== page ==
Say you go into a focus group already knowing the best option between the three designs offered. It feels great when the research validates your original thinking, doesn’t it?
But if the research results don’t validate your thinking. What then?
No, the customer isn’t always right. And sometimes the data can steer you wrong if you don’t use it in conjunction with your expertise.
It happens like this: You cobble all the “winning” data points into one design project. All the best bits and pieces of your packaging that your audience liked the most (even if you knew better). The result is a Frankenstein of an end product. One color here, a flourish there — and what is that font doing? In other words, the cohesiveness of your brand went AWOL.
Does that end product truly reflect your brand?
In the midst of reviewing your research insights, if your gut is telling you something different, don’t be afraid to listen to it.
A combination of clean data results, your researcher’s insights, and your expert’s intuition can make for a solid team. Keep those things top of mind whenever you receive your latest results and you can’t go wrong.
Whether you realize it or not, you have solid intuition. And it’s too valuable to be dismissed.
Realistic mockups of your wine brand’s tested product are worth it
Clean research is all about putting your best foot forward and seeing if what you’re presenting resonates. So, if one of your research projects includes asking a focus group to compare the looks of your potential new design versus what’s already out there, be prepared to bring your best.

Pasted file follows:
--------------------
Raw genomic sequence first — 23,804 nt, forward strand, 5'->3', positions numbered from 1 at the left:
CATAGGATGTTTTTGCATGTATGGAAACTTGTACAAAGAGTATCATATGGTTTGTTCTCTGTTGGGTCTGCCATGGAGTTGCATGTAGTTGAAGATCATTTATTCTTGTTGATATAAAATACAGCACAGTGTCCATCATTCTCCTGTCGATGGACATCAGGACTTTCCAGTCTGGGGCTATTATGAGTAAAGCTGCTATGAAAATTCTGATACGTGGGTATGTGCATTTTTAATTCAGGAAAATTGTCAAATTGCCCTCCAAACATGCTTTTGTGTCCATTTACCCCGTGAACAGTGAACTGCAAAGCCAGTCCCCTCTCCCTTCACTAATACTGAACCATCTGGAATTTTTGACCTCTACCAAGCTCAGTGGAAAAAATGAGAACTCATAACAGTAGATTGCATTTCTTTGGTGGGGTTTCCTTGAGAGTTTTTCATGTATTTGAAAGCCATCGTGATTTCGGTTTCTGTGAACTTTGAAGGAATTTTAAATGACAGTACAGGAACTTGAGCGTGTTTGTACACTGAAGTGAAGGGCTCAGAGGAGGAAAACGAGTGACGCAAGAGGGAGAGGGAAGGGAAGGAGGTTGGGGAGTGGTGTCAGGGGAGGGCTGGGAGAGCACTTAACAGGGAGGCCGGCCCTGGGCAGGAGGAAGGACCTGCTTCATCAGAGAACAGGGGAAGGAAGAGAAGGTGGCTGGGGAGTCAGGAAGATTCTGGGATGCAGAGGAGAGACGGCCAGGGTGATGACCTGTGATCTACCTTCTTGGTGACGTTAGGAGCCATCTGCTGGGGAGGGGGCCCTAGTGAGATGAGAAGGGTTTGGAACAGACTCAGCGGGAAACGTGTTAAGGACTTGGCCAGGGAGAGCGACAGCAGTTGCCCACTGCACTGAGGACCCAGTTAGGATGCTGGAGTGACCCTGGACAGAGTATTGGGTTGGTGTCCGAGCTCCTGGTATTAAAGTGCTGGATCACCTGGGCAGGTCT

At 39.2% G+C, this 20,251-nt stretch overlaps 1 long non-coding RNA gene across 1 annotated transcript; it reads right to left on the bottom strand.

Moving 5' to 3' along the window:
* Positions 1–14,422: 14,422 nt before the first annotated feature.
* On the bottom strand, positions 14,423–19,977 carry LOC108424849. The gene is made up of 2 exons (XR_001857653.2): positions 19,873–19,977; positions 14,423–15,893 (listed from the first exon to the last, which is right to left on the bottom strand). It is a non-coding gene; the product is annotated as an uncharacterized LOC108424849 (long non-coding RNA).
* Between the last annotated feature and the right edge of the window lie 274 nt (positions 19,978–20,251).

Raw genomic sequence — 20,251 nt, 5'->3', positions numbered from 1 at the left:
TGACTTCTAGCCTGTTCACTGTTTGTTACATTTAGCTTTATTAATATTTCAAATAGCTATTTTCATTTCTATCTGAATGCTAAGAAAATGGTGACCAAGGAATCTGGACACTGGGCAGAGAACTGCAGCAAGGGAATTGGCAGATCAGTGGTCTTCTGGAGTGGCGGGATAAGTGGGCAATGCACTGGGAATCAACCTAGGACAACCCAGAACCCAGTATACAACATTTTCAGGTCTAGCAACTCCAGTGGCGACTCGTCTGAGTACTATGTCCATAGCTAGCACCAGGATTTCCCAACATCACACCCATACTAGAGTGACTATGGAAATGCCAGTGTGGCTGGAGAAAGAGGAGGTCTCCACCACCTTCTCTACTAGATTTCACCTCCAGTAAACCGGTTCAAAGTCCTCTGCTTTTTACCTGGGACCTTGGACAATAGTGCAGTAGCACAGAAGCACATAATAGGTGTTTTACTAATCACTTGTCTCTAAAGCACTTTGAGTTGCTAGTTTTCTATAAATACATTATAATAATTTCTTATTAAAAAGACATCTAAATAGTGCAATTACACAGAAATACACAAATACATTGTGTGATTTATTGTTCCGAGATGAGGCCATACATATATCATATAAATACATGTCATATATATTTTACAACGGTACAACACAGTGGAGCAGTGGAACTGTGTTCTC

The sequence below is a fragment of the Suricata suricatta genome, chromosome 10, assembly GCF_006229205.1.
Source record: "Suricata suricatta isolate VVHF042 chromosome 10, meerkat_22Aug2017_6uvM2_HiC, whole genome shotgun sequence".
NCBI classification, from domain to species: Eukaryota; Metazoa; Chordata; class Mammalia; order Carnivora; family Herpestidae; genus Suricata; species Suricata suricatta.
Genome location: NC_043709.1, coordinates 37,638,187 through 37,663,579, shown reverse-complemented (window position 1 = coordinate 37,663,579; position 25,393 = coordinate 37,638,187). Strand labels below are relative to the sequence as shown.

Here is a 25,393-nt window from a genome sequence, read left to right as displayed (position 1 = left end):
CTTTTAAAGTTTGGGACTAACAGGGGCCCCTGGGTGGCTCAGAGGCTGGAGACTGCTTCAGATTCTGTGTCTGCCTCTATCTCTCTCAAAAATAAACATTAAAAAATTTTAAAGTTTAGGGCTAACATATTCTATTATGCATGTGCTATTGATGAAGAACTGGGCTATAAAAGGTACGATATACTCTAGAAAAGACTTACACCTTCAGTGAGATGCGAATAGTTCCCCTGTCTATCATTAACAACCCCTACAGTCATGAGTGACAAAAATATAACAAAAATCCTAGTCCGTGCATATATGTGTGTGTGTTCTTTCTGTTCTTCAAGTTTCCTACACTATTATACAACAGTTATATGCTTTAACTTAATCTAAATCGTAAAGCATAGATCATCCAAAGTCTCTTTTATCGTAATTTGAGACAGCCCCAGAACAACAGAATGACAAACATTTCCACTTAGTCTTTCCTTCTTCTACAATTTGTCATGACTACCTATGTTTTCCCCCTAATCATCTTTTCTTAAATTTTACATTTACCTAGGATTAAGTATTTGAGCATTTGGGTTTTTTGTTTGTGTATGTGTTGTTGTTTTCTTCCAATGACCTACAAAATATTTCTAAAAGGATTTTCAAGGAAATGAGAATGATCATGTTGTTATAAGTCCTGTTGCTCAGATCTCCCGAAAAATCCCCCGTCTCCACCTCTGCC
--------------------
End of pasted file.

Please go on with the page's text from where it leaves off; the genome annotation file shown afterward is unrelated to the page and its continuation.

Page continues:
For example, say you’re testing a new tier level to add to your portfolio. Get a sample of your bottle with a mockup of your label that is as close to real as possible. Use the exact material, colors, and font that you’re betting will win people over. Then, compare yours with a good mix of the familiar and unfamiliar brands.
If you don’t present a true-to-life mockup, it won’t hold its own against what exists and people will be able to tell it’s not high-quality. More importantly, your research will produce inaccurate results.
Virtual research options are increasingly growing in value and popularity, and for good reason. For one, quality digital assets (essential in virtual research) are easier to procure, especially from companies like Outshinery. And, based on the feedback you receive, you’re able to change your design much faster and gather more research to see if you’re on the right track.
Quality research results come down to presenting your best quality samples and presenting them with pride.
The importance of asking the right questions during your research
This piece of advice is pretty short and sweet: Make sure you’re asking unbiased questions.
It doesn’t matter if you’re casually polling your friends at a dinner party or conducting a formal shelf scan. Leave the leading questions out of it! Opinionated queries won’t give you accurate answers and can skew your data, leaving your research all for naught.
It’s tempting to hear what you want to hear (especially from people you know and trust). But asking neutral questions without a hint of opinion will allow your audience to freely tell you what they really think.
This is another score for hiring a professional researcher. They’re well versed in the right and wrong questions to ask to get the most out of each research session.